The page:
Healthy lifestyle may prolong life expectancy in US adults
Adults who follow five low-risk lifestyle-related factors have significantly longer projected life expectancy than those who follow none, researchers reported.
The gap in life expectancy between Americans and those in other high-income countries may be narrowed by adopting a healthier lifestyle, according to a study published in Circulation.
“A comprehensive analysis of the impact of adopting low-risk lifestyle factors on life expectancy in the U.S. population is lacking,” Yanping Li, MD, PhD, from the department of nutrition and epidemiology at the Harvard T.H. Chan School of Public Health, and colleagues wrote in the study background.
According to the researchers, adherence to five low-risk lifestyle-related factors — never smoking, a healthy weight, regular physical activity, a healthy diet and moderate alcohol consumption — could significantly prolong life expectancy at age 50 years for U.S. adult men and women compared with individuals who adopted no low-risk lifestyle factors.
To estimate the effect of lifestyle factors on premature mortality and life expectancy in the U.S. population, Li and colleagues used data from the Nurses’ Health Study (n = 78,865) and the Health Professionals Follow-up Study (n = 44,354) to define and estimated HRs for the association of total lifestyle score (on a scale of 0 to 5) with mortality.
The researchers used data from the National Health and Nutrition Examination Survey 2013-2014 survey to estimate the distribution of the lifestyle score and the CDC WONDER database to derive the age-specific death rates of Americans and applied the life-table method to estimate life expectancy by levels of the lifestyle score.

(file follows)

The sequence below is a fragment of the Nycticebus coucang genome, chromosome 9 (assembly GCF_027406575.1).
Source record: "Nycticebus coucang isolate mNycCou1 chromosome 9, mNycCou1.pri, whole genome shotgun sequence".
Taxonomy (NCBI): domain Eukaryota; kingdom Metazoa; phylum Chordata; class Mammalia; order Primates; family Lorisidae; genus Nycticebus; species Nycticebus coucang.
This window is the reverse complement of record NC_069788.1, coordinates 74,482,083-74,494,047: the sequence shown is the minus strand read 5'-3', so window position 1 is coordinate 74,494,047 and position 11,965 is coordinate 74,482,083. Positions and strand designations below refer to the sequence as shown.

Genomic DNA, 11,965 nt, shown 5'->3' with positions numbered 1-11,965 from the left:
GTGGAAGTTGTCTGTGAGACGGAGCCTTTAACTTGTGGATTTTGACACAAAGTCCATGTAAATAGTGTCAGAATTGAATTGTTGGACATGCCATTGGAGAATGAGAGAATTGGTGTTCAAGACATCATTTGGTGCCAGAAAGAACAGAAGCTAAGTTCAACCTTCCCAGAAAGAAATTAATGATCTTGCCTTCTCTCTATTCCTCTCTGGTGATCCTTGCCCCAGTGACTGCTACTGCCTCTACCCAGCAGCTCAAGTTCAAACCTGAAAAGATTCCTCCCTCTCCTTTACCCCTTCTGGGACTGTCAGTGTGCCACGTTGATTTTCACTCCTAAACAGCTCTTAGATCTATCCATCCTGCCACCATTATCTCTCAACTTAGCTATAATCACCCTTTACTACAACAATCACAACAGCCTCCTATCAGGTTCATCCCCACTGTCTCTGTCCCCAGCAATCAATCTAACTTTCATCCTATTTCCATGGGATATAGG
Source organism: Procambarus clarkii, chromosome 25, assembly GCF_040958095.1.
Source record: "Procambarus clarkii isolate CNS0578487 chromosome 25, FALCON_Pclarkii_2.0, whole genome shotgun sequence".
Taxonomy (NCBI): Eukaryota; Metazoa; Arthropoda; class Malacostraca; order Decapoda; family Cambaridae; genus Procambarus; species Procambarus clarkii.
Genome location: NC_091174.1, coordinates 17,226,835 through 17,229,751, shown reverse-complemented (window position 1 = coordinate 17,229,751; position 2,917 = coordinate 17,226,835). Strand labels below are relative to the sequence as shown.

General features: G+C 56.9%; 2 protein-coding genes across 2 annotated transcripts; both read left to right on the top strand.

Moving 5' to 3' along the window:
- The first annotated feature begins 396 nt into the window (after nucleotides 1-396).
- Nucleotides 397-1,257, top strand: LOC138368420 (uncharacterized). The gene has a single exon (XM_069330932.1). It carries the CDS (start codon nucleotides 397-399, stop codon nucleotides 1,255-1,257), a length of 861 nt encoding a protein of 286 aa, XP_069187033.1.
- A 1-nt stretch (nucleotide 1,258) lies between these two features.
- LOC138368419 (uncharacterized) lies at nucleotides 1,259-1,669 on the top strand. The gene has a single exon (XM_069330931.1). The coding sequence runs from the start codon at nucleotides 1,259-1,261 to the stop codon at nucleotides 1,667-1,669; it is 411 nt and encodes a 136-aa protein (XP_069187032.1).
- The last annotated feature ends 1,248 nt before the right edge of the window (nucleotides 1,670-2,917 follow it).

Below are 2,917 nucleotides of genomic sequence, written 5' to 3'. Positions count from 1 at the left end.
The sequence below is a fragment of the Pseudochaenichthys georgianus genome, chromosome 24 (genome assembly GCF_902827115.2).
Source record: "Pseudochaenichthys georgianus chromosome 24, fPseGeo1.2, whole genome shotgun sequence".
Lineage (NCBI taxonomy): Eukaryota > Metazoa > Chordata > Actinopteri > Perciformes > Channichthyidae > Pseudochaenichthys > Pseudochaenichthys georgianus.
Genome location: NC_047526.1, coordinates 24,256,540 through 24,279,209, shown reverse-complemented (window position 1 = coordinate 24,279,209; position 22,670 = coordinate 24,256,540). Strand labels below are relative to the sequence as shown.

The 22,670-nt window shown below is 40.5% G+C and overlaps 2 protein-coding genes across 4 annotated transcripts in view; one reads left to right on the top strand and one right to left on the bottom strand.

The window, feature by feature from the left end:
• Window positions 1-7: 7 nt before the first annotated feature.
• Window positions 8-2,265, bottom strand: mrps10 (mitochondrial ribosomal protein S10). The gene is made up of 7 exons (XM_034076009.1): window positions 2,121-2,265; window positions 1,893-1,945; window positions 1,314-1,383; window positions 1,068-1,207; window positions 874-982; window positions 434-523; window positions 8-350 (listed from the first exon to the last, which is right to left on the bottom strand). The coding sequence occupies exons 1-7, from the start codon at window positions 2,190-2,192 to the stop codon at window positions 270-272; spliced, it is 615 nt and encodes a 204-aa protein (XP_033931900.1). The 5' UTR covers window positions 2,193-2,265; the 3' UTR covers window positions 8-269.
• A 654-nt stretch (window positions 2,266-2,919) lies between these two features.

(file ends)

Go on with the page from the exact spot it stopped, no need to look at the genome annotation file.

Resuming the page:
A total of 42,167 deaths were recorded during 34-year follow-up.
Healthy lifestyle reduced mortality
The multivariable-adjusted HRs for mortality were 0.26 (95% CI, 0.22-0.31) for all-cause mortality, 0.35 (95% CI, 0.27-0.45) for cancer mortality and 0.18 (95% CI, 0.12-0.26) for CVD mortality in adults with five low-risk lifestyle factors compared with adults with zero.
According to the study, the population-attributable risk of nonadherence to the five low-risk factors was 60.7% (95% CI, 53.6-66.7) for all-cause mortality, 51.7% (95% CI, 37.1-62.9) for cancer mortality and 71.7% (95% CI, 58.1-81) for CVD mortality.
For adults who adopted no low-risk lifestyle factors, life expectancy at age 50 years was 29 years (95% CI, 28.3-29.8) in women and 25.5 years (95% CI, 24.7-26.2) in men, according to the researchers.
Those who adopted all five low-risk factors, however, were projected to have a life expectancy at age 50 years of 43.1 years (95% CI, 41.3-44.9) for women and 37.6 years (95% CI, 35.8-39.4) for men, they wrote.
Life expectancy impact
The difference in projected life expectancy at age 50 years for those who adopted all five factors vs. those who adopted none were 14 years (95% CI, 11.8-16.2) for women and 12.2 years (95% CI, 10.1-14.2) for men.
“Quantifying the association between healthy lifestyle factors and longer life expectancy is important not only for individual behavioral changes but also for health communicators and policymakers,” Frank B. Hu, MD, PhD, chair of the department of nutrition at the Harvard T.H. Chan School of Public Health, said in a press release. “It is critical to put prevention first. Prevention, through diet and lifestyle modifications, has enormous benefits in terms of reducing occurrence of chronic diseases, improving life expectancy as shown in this study, and reducing health care costs.” by Dave Quaile
Disclosures: The authors report no relevant financial disclosures.